Federal Coach

By Tom Fox, VP for Leadership and Innovation, Partnership for Public Service

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Federal Coach: Dealing with employee unease during the presidential transition

(Fox's Federal Coach column was originally published on The Washington Post On Leadership site.)

As often happens during presidential transitions, some civil servants experience a great deal of anxiety, presenting a management challenge for career leaders.

Since the presidential election in November, the questions coming to career federal leaders from employees have been fast and furious. What promises will the president-elect act on? What will happen to my program? Will there be a hiring freeze or pay cuts? How will our mission and goals be affected? Will civil service rules be changed? What if I feel as though a personal part of my identity has come under attack?

With the wide range of questions, many are struggling with the right approach without having the conversations become too personal or political. After speaking with dozens of experienced leaders during the past few weeks, here is some of their collective wisdom.

As a starting point, it is important to listen and to be empathetic with employees who are feeling a bit lost amid the transition. Help them sort what is fact versus speculation and what is really bothering them. Is it about your agency’s future management and policies? Is it a feeling of helplessness or something within their control? Are their concerns overblown?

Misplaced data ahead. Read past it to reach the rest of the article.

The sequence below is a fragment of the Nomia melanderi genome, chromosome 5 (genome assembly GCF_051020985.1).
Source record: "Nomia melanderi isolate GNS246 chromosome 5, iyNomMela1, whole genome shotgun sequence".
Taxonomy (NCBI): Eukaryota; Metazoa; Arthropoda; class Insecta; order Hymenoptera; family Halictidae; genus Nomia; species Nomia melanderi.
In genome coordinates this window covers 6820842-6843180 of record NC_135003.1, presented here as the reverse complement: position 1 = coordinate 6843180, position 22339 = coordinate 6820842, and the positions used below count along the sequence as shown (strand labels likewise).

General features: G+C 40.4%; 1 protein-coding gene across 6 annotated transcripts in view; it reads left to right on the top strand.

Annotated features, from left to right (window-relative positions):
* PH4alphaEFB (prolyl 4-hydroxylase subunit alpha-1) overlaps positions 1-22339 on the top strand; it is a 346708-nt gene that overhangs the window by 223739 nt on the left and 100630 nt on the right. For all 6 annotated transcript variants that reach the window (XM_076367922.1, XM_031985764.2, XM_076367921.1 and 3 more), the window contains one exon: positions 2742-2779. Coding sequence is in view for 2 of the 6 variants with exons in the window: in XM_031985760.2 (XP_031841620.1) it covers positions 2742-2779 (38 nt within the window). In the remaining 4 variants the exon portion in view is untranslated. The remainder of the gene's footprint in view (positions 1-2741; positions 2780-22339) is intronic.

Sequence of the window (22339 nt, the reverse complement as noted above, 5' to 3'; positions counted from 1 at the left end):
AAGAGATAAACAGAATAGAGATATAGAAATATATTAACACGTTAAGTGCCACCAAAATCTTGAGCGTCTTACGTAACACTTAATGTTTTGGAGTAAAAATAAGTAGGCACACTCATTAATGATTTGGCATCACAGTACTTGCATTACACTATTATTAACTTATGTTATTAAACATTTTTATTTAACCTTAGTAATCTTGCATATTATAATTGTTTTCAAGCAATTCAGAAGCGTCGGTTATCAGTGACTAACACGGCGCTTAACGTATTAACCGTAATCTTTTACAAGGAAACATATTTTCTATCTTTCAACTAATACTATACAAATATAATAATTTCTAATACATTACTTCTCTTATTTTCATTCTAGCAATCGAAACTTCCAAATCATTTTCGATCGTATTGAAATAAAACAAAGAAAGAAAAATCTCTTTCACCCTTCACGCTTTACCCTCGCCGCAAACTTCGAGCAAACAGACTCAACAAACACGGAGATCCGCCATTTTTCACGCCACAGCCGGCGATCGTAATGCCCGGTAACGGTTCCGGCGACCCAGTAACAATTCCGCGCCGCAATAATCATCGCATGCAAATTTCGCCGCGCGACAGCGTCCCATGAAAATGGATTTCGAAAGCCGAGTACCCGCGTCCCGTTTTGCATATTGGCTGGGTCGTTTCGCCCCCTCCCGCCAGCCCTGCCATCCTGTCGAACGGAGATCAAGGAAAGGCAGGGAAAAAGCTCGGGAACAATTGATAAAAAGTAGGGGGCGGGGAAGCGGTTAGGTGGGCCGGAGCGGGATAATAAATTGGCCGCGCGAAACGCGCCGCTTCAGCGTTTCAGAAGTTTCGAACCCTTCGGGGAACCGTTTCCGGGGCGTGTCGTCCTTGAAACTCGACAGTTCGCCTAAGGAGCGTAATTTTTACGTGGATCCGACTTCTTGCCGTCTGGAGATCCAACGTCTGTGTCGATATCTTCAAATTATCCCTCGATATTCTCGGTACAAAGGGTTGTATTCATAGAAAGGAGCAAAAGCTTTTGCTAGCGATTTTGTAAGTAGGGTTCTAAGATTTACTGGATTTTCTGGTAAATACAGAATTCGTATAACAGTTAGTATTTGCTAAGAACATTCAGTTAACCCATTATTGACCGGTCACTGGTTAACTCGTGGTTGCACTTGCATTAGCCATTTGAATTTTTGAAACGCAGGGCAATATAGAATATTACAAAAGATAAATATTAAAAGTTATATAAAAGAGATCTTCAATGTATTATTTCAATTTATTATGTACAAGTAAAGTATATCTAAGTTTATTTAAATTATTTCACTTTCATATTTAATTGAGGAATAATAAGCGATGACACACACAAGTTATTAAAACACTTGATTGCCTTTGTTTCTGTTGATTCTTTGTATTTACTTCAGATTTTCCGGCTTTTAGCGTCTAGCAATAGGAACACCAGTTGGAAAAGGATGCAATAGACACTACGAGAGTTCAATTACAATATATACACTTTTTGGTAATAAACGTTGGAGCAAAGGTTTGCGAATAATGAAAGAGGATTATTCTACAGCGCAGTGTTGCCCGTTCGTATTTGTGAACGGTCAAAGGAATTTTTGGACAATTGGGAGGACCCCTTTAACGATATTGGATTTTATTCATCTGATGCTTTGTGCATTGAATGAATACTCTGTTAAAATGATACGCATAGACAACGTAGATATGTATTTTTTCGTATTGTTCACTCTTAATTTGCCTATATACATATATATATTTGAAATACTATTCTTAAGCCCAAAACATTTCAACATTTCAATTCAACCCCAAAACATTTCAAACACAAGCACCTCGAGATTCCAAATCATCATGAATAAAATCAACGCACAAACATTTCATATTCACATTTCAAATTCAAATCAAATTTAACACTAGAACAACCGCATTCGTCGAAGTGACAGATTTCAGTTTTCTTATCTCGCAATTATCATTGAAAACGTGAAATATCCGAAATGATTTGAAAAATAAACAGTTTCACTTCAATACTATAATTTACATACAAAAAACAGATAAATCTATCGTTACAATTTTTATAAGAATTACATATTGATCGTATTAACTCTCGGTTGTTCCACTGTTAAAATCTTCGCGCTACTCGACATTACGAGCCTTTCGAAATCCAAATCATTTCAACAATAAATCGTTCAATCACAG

If the main concern is about the day-to-day work life and the new management coming in, remind them that most of the leadership — the career executives and supervisors — are more likely to affect their work environment than are the senior political leaders. Let them know you will work to retain and sustain the culture you have established.

As new internal management processes evolve, work with your team to determine the best approach to implementation so that they can remain involved in determining what their future looks like in the agency. If your employees’ concerns are more focused on policies, remind them of their role as civil servants in our federal government is to support any administration regardless of their own political perspectives.

Especially during a transition, it’s important to focus on the tasks at hand more than the policies that may or may not emerge. You do not know at this point whether your programs will continue unaffected, expand or be curtailed. And remind employees that the gears of government take time to turn, so any changes are unlikely to be immediate. Focus instead on encouraging employees to do extraordinary work, deliver measurable results and remain focused on the citizens they are serving.

Should any of your employees share deeply personal concerns, be prepared to draw a line where you are willing to engage as a supervisor. If someone is so deeply opposed to the approach of a new administration, don’t be afraid to help them find another opportunity more aligned with their values. Also consider referring them to your human resources department or employee assistance programs.

And just like any time of change, you will also need to adapt. Employees cannot be left to feel isolated. Bring them together to solve problems and come up with collective solutions to agency challenges. By doing so, you will send a powerful signal that whatever lies ahead, whether it be hiring freezes, budget battles or program and policy shifts — the team can handle adversity by working together.

Posted by Tom Fox, VP for Leadership and Innovation, Partnership for Public Service on Jan 03, 2017 at 1:27 PM

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